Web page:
24 months Postdoctoral Research Position
Egg-predation in farmland landscapes: local (crop, management) versus regional (semi natural elements, forests) effects, and management implications for small gamebirds
Olivier Pays (UMR 6554 CNRS – LETG-Angers) : [email protected]
Vincent Bretagnolle (CEBC-CNRS, UMR 7372, Chizé) : [email protected]
Mathieu Sarasa (BEOPS, Toulouse) : [email protected]
Predation is one of the major driving forces of population dynamics in prey. For instance, several studies have showed that in agricultural landscapes, density of corvids can be a key driver to explain the abundance of several bird species. Indeed, corvids, eating eggs in species nesting on the ground can affect strongly their survival rate and reproductive success. Although many papers have investigated the impact of corvids on population dynamics, the real impact of these predators in bird species in agricultural landscapes remain uncertain as other factors linked to human practices (including cropping, mowing, pesticide use, hunting,…) can also play a crucial role.
In several areas in France, corvids are mostly considered as pests as they predate both game species and crops. To limit their negative impact on bird abundance and agriculture yields, several methods have been promoted including trapping, shooting,… However, the effectiveness of such practices have been challenged in the literature. Indeed, several studies have demonstrated that (1) when predator populations are controlled, this does not necessarily lead to prey recovering, (2) the strength of predator effect seem to be related to landscape attributes and human practices. In the meantime, corvid population have increased dramatically, raising concerns among both wildlife managers and farmers. The aim of this project is thus to investigate whether landscape attributes, and at which scale, influence predation rate of eggs, such that manipulating those landscape attributes may help identifying leverages to mitigate predation by corvids.
The project has started in 2017 and an experimental method using artificial nests have been successfully set up (almost 1000 artificial nests were deployed). Although this primarily study has allowed to set up a method and highlight some trends between several landscape attributes and predation rates of artificial nests, mechanisms underlying the spatio-temporal dynamics of predation remain largely unclear. It is planned to conduct similar large scale experiments in both 2018 and 2019.
The project takes place in the Zone Atelier « Plaine & Val de Sevre » (ZA PVS, part of LTSER France) which is a long term site for observation and experiments on the interactions between farming and biodiversity. In lowland arable farmland south of Niort, with the CNRS Chizé Lab at its centre, half of the ZA is a NATURA 2000 site designated for its remarkable diversity of bird species. The ZA PVS covers 450 km2, including 450 farms and 13 000 agricultural fields: data on numerous taxa and agricultural practices have been monitored since 1994. Visit the website (http://za.plainvalsevre.cnrs.fr/) for more details.
The post is available from 1st Jan 2018
Contract duration is 24 months
The applicant will be based in both Chizé and University of Angers, but is expected to spend a very significant amount of time in Chizé, e.g. all fieldwork season.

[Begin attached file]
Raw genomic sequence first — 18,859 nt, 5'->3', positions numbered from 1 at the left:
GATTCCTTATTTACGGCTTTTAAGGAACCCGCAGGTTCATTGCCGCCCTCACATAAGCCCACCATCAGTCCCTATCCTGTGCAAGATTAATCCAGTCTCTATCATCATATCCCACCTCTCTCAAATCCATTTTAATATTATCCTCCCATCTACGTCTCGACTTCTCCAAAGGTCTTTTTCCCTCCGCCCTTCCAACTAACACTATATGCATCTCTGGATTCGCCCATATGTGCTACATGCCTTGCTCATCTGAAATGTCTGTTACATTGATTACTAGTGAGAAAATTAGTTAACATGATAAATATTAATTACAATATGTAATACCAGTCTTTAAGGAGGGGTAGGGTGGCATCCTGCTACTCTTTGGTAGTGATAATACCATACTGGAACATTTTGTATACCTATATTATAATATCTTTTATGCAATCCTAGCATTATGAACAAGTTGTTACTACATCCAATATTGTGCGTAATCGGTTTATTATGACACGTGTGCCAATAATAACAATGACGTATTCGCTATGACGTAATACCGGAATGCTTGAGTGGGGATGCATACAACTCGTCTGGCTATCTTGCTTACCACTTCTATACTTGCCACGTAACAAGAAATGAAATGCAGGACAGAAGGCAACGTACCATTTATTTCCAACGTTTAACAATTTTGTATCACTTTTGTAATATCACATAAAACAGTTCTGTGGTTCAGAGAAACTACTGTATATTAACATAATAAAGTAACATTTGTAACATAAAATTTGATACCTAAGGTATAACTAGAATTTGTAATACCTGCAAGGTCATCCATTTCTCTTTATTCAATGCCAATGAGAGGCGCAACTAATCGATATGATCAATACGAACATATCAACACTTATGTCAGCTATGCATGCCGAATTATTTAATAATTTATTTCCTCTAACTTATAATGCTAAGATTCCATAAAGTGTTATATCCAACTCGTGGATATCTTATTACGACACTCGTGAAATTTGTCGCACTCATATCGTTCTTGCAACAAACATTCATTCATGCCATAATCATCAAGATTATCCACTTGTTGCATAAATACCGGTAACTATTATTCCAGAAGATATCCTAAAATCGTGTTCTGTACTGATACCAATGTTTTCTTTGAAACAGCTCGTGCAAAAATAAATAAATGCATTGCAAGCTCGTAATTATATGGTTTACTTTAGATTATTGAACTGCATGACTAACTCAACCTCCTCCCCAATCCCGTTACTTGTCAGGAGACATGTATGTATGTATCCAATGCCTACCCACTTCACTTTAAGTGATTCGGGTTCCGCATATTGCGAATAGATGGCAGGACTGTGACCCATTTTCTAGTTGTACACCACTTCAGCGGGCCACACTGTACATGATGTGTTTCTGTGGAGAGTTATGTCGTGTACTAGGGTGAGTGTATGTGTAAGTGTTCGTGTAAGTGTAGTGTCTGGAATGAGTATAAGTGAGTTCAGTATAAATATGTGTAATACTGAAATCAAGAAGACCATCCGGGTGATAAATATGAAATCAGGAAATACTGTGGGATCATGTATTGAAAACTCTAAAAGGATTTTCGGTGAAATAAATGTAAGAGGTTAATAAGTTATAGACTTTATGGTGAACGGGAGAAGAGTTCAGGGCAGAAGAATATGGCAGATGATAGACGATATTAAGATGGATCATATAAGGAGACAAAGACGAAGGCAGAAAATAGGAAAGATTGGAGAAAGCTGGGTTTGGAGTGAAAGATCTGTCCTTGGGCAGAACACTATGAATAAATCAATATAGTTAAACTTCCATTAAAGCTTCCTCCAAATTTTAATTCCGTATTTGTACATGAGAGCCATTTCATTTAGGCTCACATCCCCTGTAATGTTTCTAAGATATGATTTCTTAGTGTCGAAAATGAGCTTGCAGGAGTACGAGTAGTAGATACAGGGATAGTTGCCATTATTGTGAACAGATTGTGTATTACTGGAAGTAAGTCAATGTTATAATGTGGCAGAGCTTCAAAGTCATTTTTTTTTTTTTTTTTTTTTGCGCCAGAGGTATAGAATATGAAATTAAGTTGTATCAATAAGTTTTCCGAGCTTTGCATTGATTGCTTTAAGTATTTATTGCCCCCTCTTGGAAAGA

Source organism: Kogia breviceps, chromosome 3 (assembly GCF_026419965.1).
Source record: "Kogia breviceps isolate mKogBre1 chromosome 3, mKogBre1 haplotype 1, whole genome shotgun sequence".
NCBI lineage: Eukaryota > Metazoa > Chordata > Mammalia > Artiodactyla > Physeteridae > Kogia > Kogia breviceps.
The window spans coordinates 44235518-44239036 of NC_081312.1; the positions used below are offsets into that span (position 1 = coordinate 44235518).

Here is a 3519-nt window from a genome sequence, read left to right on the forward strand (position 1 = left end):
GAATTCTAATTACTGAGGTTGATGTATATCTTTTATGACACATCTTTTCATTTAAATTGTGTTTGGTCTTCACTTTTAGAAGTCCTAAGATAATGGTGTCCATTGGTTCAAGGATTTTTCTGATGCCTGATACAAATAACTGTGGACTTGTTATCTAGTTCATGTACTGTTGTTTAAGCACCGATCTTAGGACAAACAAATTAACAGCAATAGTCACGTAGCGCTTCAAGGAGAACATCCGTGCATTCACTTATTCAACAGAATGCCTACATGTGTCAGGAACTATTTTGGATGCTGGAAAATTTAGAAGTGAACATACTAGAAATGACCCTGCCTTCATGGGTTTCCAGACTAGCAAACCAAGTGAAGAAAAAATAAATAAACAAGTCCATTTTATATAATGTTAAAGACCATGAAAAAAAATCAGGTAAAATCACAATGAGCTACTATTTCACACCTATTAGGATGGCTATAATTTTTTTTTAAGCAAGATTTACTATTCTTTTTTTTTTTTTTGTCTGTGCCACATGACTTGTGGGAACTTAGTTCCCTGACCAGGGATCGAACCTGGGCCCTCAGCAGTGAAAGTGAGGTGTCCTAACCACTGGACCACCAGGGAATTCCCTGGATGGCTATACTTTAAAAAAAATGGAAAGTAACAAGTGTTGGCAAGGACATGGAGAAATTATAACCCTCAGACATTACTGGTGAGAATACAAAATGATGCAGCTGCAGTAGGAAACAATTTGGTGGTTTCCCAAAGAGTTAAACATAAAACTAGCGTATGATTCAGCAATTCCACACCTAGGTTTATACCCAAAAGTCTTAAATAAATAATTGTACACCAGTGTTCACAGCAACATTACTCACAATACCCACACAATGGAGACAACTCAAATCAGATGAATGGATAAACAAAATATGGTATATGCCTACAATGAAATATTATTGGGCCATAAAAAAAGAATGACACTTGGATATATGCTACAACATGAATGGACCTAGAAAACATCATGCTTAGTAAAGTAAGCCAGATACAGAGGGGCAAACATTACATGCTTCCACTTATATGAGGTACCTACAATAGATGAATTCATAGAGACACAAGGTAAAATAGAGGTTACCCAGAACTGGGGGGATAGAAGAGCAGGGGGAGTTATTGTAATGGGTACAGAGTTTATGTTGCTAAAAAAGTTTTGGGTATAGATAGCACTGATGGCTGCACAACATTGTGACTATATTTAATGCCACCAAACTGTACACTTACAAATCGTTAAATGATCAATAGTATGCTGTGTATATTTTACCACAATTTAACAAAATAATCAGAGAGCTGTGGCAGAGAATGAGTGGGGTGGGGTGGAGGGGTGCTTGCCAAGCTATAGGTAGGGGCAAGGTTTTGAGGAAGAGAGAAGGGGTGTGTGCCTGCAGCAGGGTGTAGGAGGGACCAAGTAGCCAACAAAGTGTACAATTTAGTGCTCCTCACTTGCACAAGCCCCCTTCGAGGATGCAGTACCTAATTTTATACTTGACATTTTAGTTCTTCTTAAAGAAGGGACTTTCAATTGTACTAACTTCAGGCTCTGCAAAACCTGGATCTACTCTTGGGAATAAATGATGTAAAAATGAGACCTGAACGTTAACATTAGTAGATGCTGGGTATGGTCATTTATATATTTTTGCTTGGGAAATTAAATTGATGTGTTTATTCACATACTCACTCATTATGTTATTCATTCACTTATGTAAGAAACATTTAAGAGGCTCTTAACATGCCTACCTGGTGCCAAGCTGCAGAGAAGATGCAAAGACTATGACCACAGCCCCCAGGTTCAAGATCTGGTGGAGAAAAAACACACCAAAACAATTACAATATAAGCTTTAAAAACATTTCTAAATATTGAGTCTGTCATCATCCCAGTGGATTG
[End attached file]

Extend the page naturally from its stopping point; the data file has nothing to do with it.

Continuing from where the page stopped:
Information enquiries should be sent to:
Olivier Pays ([email protected])
UMR 6554 CNRS – LETG-Angers
Université d’Angers – UFR Sciences
Campus de Belle-Beille
2 Bd Lavoisier
F-49045 Angers France
Vincent Bretagnolle ([email protected])
Centre d’Etudes Biologiques de Chizé
CNRS UMR 7372 – Université de La Rochelle
405 Route de La Canauderie
F-79360 Villiers-en-Bois, France
Average monthly net salary: 2100 € (net salary means that all taxes, including insurance and health care, are already payed).
Field data collection and experiments using artificial nests to highlight the main landscape attributes associated to predation effect.
Supervision of Master students
Writing of scientific papers (several per year are expected)
Elaboration of a management strategy to limit the impact of corvids on prey species and agriculture yields.
Analyze data and write articles related to predation effects of corvids on artificial nests and spatio-temporal variations of corvids density during the last 20 years on the area.
Coordinate and conduct fieldwork
Present work at meeting and conferences when possible
Supervise 2 MSc per year to assist the postdoc researcher in his experiments and interact with other field workers on the area
Knowledge, skills and experience needed for this job:
Mandatory: A PhD in ecology, applied ecology or landscape ecology
Essential: Publication in peer reviewed journals
Skills in computer programs and software’s (R, GIS, etc.)
Essential: Fieldwork experience
Desirable: Good knowledge in the dynamics of agricultural landscape and ecology of birds
Fluent in English
Knowledge, skills and competencies
Essential: Spatial analyses (SIG) and classic statistical analyses (R)
Mandatory: Driving license
Desirable: Some experience using spatial statistics
Essential: Ability to work alone as well as part of a team
Essential: willingness to work long hours during peak of field session
Accommodation is easy to find around Chizé, for very moderate cost (eg 250 euros/month)
All applicants should send a detailed CV and a letter of motivation to Olivier Pays ([email protected] angers.fr) and Vincent Bretagnolle ([email protected]). We will contact you to plan an interview if you have been shortlisted.
There is no closing date, but we will select the first candidate fulfilling the job attributes.